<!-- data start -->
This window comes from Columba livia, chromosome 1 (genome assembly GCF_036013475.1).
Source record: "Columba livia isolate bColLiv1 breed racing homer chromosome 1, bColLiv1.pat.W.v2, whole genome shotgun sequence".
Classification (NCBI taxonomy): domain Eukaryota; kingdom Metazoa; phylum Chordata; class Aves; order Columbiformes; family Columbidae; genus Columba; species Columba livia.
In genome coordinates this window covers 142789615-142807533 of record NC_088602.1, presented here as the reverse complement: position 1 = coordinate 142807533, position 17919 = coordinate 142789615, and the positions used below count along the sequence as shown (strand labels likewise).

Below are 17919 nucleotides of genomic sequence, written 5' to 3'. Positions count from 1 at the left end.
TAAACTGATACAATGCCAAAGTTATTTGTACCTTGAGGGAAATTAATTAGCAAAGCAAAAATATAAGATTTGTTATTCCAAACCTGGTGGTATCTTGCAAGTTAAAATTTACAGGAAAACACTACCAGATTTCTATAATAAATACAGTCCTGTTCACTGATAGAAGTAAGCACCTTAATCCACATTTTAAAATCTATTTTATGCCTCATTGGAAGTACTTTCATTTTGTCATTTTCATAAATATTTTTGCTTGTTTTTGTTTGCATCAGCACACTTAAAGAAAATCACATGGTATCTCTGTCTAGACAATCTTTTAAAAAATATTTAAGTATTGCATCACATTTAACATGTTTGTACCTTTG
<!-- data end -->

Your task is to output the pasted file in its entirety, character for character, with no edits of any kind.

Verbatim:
This window comes from Columba livia, chromosome 1 (genome assembly GCF_036013475.1).
Source record: "Columba livia isolate bColLiv1 breed racing homer chromosome 1, bColLiv1.pat.W.v2, whole genome shotgun sequence".
Classification (NCBI taxonomy): domain Eukaryota; kingdom Metazoa; phylum Chordata; class Aves; order Columbiformes; family Columbidae; genus Columba; species Columba livia.
In genome coordinates this window covers 142789615-142807533 of record NC_088602.1, presented here as the reverse complement: position 1 = coordinate 142807533, position 17919 = coordinate 142789615, and the positions used below count along the sequence as shown (strand labels likewise).

Below are 17919 nucleotides of genomic sequence, written 5' to 3'. Positions count from 1 at the left end.
TAAACTGATACAATGCCAAAGTTATTTGTACCTTGAGGGAAATTAATTAGCAAAGCAAAAATATAAGATTTGTTATTCCAAACCTGGTGGTATCTTGCAAGTTAAAATTTACAGGAAAACACTACCAGATTTCTATAATAAATACAGTCCTGTTCACTGATAGAAGTAAGCACCTTAATCCACATTTTAAAATCTATTTTATGCCTCATTGGAAGTACTTTCATTTTGTCATTTTCATAAATATTTTTGCTTGTTTTTGTTTGCATCAGCACACTTAAAGAAAATCACATGGTATCTCTGTCTAGACAATCTTTTAAAAAATATTTAAGTATTGCATCACATTTAACATGTTTGTACCTTTG